Last year, Motorola released the super-thin RAZR… and nothing has been the same ever since.
Since this release, it seems like the mobile phone market has gone crazy about ultra-slim devices. And this has extended to the smartphone market. People are going nuts over the new Motorola Q — which is just under a half inch thick — and comparing it unfavorably with the Treo 700 series — which is about twice that thickness.
While this is understandable, there’s an important point that isn’t getting enough attention in this equation. When engineers sit down to create an ultra-thin device, they really have to focus on the biggest single component: the battery.
Not to put to fine a point on it, super-slim smartphones have to have small batteries. And thus short battery lives.
Lets do a real-world comparison between an ultra-slim smartphone and one that is not.
A good friend of mine has a Treo 700w (that’s the non-thin one). I asked her to tell me what she did to keep it charged up.
“I try to plug it in a few times a week,” is what she said. “I’ve never had an issue, except this one time on a trip I forgot the charger. The thing made it almost the whole week but died near the end.”
In his review, he said, “In the real world, with moderate phone use and 10 minute pulls from our Exchange server, the battery won’t make it through the work day.”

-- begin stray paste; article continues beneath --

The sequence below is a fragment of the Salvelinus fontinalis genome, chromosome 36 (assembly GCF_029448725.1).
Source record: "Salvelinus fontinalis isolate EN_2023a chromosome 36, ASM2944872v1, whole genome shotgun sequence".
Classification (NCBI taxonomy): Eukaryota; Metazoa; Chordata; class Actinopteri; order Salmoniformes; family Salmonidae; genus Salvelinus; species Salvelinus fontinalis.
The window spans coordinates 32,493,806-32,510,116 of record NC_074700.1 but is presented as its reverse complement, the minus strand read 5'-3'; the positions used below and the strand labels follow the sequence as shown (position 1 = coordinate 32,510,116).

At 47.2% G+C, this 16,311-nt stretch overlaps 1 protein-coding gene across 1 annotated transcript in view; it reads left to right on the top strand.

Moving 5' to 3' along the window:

Don’t get me wrong, both of these people love their smartphones. But you have to see that there are some significant trade-offs that come with an ultra-thin model.
Should There Be a Treo Q?
Despite what I’ve just said, I think companies besides Motorola should create smartphones that compete directly with the Q, as long as people are realistic.
Here’s what I’m worried about. In the past few months, I’ve seen numerous posts in forums that say, in essence, “I’d get a smartphone if it could have all the features of a Treo 700 but be as thin as a RAZR or Motorola Q.”
I agree, that would be wonderful… if it were only possible. However, we all have to live in the real world.
There’s no doubt that several companies — like Palm and HTC — could create low-cost, ultra-slim devices. But everyone has to accept that these just won’t offer all the features of a more expensive, larger smartphone like a Treo 700 or HTC Universal. At the very least, as I’ve been harping on, the battery life of these would certainly be significantly less than their larger rivals.
Still, I think these models would find people eager to buy them, just not some of the ones who are currently clamoring for just such devices because, honestly, these people have unrealistic expectations.
There is never going to be one device that satisfies all needs, although some people seem to be hoping for one. At least for a while, everyone needs to accept that the choice is going to be between super-slim smartphones with some functionality, and larger ones with more features.
If you are willing to take the trade-offs and still want an ultra-thin smartphone, then go for it. Just don’t expect it to offer more than is physically possible.